How do I get a consistent byte representation of strings in C# without manually specifying an encoding?

Agnel Kurian Source

How do I convert a string to a byte[] in .NET (C#) without manually specifying a specific encoding?

I'm going to encrypt the string. I can encrypt it without converting, but I'd still like to know why encoding comes to play here.

Also, why should encoding be taken into consideration? Can't I simply get what bytes the string has been stored in? Why is there a dependency on character encodings?

c#.netstring

Answers

answered 10 years ago gkrogers #1

byte[] strToByteArray(string str)
{
    System.Text.ASCIIEncoding enc = new System.Text.ASCIIEncoding();
    return enc.GetBytes(str);
}

answered 10 years ago bmotmans #2

It depends on the encoding of your string (ASCII, UTF-8, ...).

For example:

byte[] b1 = System.Text.Encoding.UTF8.GetBytes (myString);
byte[] b2 = System.Text.Encoding.ASCII.GetBytes (myString);

A small sample why encoding matters:

string pi = "\u03a0";
byte[] ascii = System.Text.Encoding.ASCII.GetBytes (pi);
byte[] utf8 = System.Text.Encoding.UTF8.GetBytes (pi);

Console.WriteLine (ascii.Length); //Will print 1
Console.WriteLine (utf8.Length); //Will print 2
Console.WriteLine (System.Text.Encoding.ASCII.GetString (ascii)); //Will print '?'

ASCII simply isn't equipped to deal with special characters.

Internally, the .NET framework uses UTF-16 to represent strings, so if you simply want to get the exact bytes that .NET uses, use System.Text.Encoding.Unicode.GetBytes (...).

See Character Encoding in the .NET Framework (MSDN) for more information.

answered 10 years ago cyberbobcat #3

// C# to convert a string to a byte array.
public static byte[] StrToByteArray(string str)
{
    System.Text.ASCIIEncoding  encoding=new System.Text.ASCIIEncoding();
    return encoding.GetBytes(str);
}


// C# to convert a byte array to a string.
byte [] dBytes = ...
string str;
System.Text.ASCIIEncoding enc = new System.Text.ASCIIEncoding();
str = enc.GetString(dBytes);

answered 10 years ago Zhaph - Ben Duguid #4

You need to take the encoding into account, because 1 character could be represented by 1 or more bytes (up to about 6), and different encodings will treat these bytes differently.

Joel has a posting on this:

The Absolute Minimum Every Software Developer Absolutely, Positively Must Know About Unicode and Character Sets (No Excuses!)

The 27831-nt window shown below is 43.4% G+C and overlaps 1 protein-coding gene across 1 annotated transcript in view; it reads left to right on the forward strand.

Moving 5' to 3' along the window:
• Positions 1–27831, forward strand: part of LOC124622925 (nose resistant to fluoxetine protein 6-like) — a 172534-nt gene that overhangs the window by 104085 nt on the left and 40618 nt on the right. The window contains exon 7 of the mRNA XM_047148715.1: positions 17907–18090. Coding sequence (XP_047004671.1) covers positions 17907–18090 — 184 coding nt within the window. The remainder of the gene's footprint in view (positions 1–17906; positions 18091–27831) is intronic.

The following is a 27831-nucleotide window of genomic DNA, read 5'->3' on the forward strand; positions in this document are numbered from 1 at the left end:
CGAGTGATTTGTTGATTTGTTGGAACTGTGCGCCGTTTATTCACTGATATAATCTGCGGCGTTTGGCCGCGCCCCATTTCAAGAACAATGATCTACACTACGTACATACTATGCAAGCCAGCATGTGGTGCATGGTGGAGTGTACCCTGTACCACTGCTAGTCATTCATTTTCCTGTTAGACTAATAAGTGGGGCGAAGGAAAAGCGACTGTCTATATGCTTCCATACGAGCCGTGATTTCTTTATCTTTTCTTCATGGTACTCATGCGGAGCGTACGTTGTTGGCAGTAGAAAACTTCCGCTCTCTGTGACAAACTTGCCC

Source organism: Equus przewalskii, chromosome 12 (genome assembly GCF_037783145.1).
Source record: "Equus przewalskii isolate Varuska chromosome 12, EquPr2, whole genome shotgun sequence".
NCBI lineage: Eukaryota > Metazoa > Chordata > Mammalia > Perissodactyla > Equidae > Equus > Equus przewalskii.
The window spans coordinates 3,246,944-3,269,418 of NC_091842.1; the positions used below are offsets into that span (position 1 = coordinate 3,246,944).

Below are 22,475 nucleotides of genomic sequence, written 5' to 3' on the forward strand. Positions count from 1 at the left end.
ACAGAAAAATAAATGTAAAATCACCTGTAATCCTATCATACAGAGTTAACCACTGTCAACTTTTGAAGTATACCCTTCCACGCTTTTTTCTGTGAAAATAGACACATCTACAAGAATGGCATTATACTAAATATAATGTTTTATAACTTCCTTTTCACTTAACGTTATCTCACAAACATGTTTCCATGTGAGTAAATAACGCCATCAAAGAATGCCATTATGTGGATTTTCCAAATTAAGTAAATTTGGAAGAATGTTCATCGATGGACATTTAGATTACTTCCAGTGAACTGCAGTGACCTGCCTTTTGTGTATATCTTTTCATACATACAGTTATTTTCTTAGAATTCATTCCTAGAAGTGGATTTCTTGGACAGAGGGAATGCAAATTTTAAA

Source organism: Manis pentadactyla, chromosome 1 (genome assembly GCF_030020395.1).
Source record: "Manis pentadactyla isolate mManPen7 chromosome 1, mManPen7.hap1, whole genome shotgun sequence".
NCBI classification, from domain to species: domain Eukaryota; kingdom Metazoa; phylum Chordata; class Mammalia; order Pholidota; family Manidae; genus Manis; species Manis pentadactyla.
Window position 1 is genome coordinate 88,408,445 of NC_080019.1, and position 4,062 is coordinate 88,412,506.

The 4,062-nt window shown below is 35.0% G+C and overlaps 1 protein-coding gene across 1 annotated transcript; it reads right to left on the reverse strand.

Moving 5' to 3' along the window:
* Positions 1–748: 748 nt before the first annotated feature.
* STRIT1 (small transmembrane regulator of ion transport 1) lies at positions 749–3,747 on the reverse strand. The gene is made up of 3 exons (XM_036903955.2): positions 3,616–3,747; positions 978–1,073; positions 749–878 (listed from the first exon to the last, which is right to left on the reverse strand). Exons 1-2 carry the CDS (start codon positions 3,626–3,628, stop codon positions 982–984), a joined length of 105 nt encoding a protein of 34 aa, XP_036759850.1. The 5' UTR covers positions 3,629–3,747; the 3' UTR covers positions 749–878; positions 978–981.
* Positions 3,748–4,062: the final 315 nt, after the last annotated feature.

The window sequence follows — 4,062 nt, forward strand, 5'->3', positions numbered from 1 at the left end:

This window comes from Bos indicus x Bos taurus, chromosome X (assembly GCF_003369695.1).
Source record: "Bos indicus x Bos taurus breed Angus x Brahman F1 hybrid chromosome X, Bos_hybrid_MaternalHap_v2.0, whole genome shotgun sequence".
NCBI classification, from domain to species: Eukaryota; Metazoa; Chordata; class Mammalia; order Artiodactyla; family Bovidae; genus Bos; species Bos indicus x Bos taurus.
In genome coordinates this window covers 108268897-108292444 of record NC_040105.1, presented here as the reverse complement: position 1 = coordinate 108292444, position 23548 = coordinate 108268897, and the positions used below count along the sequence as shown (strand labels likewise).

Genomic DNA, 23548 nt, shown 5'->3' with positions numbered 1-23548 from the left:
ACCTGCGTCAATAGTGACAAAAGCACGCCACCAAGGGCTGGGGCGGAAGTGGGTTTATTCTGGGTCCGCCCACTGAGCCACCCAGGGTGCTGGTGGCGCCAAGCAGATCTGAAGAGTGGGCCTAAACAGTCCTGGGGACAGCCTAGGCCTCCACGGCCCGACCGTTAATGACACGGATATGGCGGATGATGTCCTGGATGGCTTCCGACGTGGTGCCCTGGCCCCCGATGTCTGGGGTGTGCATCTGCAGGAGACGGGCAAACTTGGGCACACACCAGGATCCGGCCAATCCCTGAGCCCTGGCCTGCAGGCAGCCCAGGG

answered 10 years ago Hans Passant #5

The key issue is that a glyph in a string takes 32 bits (16 bits for a character code) but a byte only has 8 bits to spare. A one-to-one mapping doesn't exist unless you restrict yourself to strings that only contain ASCII characters. System.Text.Encoding has lots of ways to map a string to byte[], you need to pick one that avoids loss of information and that is easy to use by your client when she needs to map the byte[] back to a string.

Utf8 is a popular encoding, it is compact and not lossy.

answered 10 years ago Ed Marty #6

I'm not sure, but I think the string stores its info as an array of Chars, which is inefficient with bytes. Specifically, the definition of a Char is "Represents a Unicode character".

take this example sample:

String str = "asdf éß";
String str2 = "asdf gh";
EncodingInfo[] info =  Encoding.GetEncodings();
foreach (EncodingInfo enc in info)
{
    System.Console.WriteLine(enc.Name + " - " 
      + enc.GetEncoding().GetByteCount(str)
      + enc.GetEncoding().GetByteCount(str2));
}

Take note that the Unicode answer is 14 bytes in both instances, whereas the UTF-8 answer is only 9 bytes for the first, and only 7 for the second.

So if you just want the bytes used by the string, simply use Encoding.Unicode, but it will be inefficient with storage space.

answered 10 years ago Joel Coehoorn #7

The first part of your question (how to get the bytes) was already answered by others: look in the System.Text.Encoding namespace.

I will address your follow-up question: why do you need to pick an encoding? Why can't you get that from the string class itself?

The answer is in two parts.

First of all, the bytes used internally by the string class don't matter, and whenever you assume they do you're likely introducing a bug.

If your program is entirely within the .Net world then you don't need to worry about getting byte arrays for strings at all, even if you're sending data across a network. Instead, use .Net Serialization to worry about transmitting the data. You don't worry about the actual bytes any more: the Serialization formatter does it for you.

On the other hand, what if you are sending these bytes somewhere that you can't guarantee will pull in data from a .Net serialized stream? In this case you definitely do need to worry about encoding, because obviously this external system cares. So again, the internal bytes used by the string don't matter: you need to pick an encoding so you can be explicit about this encoding on the receiving end, even if it's the same encoding used internally by .Net.

I understand that in this case you might prefer to use the actual bytes stored by the string variable in memory where possible, with the idea that it might save some work creating your byte stream. However, I put it to you it's just not important compared to making sure that your output is understood at the other end, and to guarantee that you must be explicit with your encoding. Additionally, if you really want to match your internal bytes, you can already just choose the Unicode encoding, and get that performance savings.